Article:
|Current owner(s)||Iranis, Sherezad Dastur, New York City, Pers and Company.|
|Other information||Open Daily 8am-12am|
It was founded in 1871 by Iranis (a term used for Zoroastrians in Mumbai who arrived in India in 19th century, as opposed to "Parsis"). These Zoroastrian Iranians came to India in the late 19th and early 20th century, and many of them opened restaurants now often termed Irani cafés. It first started out as a wholesale cooking oil store and over the years has variously been a restaurant, store and pharmacy (hence the name "Leopold Cafe & Stores").
Prior to the terrorist attack, it used to be a popular hangout for foreign tourists. After the attack, it is also now visited by many Indians to commemorate the spirit of defiance. Leopold Cafe has preserved some of the signs of the attack, unlike the Taj and Trident, where all the damage has been repaired.
It uses a Achaemenid Persian Lion Rhyton as a part of its logo to indicate its Zoroastrian affiliation.
It is one of a couple of Irani Cafes that are still doing good business, while others are fading away.
November 26, 2008 terror attack
The cafe was an early site of gunfire and grenade explosions during the 2008 Mumbai attacks by terrorists on Nov 26, at about 9:30 PM. The terrorists, perhaps an hour after landing, sprayed fire inside the restaurant from outside killing 10 persons and injuring many others. The restaurant was extensively damaged during the attacks. There were blood stains on the floor and shoes left by fleeing customers. Sourav Mishra, a Reuters reporter and one of the first media witnesses of the attack, suffered severe bullet injuries. After spending one and half minutes at the Leopold Cafe, the terrorists walked to The Taj Mahal Palace Hotel, the main target.
The cafe was also mentioned extensively in the novel Shantaram and its sequel The Mountain Shadow. Shantaram is about an Australian bank robber and heroin addict who escapes from jail and flees to Bombay, as Mumbai was formerly called. Of all the very typical "Bombay" things and places mentioned in the book is the Leopold Café. The novel was the reason many patrons returned after the attack.
- Leopold Café – About Us. leopoldcafe.com. Retrieved on 2015-01-04.
- Boozy and Raucous, a Cafe Defies Terror, THOMAS FULLER, New York Times, DEC. 14, 2008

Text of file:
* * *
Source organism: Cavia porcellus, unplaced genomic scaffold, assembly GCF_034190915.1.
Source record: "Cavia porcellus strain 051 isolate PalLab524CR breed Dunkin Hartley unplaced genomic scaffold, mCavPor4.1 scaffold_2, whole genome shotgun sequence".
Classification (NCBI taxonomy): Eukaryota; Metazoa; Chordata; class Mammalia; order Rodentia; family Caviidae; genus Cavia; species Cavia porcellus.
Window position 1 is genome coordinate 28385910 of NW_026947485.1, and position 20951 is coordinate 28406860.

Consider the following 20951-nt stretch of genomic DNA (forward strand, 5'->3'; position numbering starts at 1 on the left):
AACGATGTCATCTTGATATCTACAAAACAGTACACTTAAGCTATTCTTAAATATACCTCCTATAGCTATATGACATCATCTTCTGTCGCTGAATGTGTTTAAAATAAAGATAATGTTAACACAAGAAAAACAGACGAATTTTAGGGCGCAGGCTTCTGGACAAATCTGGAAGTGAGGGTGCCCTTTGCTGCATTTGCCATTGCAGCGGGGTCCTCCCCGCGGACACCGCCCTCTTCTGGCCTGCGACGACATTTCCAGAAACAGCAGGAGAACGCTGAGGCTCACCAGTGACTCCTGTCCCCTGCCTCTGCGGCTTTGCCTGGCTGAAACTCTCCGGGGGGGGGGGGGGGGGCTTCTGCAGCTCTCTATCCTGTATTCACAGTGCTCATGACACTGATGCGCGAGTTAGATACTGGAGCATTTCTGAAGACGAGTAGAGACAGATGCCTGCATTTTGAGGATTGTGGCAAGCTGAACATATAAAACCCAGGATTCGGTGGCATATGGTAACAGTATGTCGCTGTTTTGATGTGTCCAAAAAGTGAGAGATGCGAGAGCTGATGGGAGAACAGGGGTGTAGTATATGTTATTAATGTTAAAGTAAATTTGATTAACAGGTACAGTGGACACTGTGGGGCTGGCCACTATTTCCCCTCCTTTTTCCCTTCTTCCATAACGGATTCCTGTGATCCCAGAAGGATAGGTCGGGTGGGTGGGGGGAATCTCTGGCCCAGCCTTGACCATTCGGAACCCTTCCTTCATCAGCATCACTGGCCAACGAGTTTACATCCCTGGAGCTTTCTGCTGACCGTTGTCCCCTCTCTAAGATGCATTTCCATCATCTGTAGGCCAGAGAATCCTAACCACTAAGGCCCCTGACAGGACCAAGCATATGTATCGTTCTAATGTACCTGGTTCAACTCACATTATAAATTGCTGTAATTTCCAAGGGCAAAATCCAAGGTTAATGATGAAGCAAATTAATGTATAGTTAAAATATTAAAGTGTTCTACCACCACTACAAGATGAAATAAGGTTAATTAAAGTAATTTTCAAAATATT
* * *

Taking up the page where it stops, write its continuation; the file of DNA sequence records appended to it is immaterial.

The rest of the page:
- Mehta, Shrilanka (24 December 2004). "Mumbai's Culture Square – For the Foodie". Business Line. The Hindu.
- "Map of Colaba Causeway, Apollo Bandar with Leopold Cafe".
- "A look at the main places targeted in Mumbai".
- India's Iranian cafes fading out, Jayshree Bajoria, BBC News, 27 April, 2005
- Yash Raj Films' asks hotels like Four Seasons, JW Marriott to pay for its music By Maulik Vyas, The Economic Times, Sep 18, 2014
- "Cafe confidential". The Australian. 5 July 2008.
- Leopold remembers scars of 26/11 attack, Anahita Mukherji, TNN, Nov 25, 2010
- Mumbai's Parsi cafe culture, Rosie Birkett, The Guardian, Friday 10 May 2013
- Ramesh, Randeep (27 November 2008). "Terrorists run amok in Mumbai". London: The Guardian. Retrieved 28 November 2008.
- "Multiple attacks in Mumbai leave at least 78 dead". PBS. 27 November 2008. Archived from the original on 26 March 2013. Retrieved 19 March 2008.
- Kasab's attack on Cafe Leopold, "Attack of 26/11", Eros Now, Apr 7, 2013
- Mumbai Terror Attack Leopold's Cafe reopens after four days - Skynews Report, Dec 1, 2008
- Blakely, Rhys and Jeremy Pag (1 December 2008). "Defiant Leopold café shows that Mumbai is not afraid". The Times. London. Retrieved 30 November 2008.
- Siddharth Philip (1 December 2008). "Cafe in India reopens; Taj hotel vows to 'rebuild every inch'". USA Today. Retrieved 7 May 2010.
- "A week later, Patrons back to Mumbai's Leopold Cafe". Archived from the original on 2012-02-21.
- Tourists back at Leopold with Shantaram, Azera Rahman, IANS, Mumbai, Dec 11, 2008
|Wikimedia Commons has media related to Leopold Cafe.|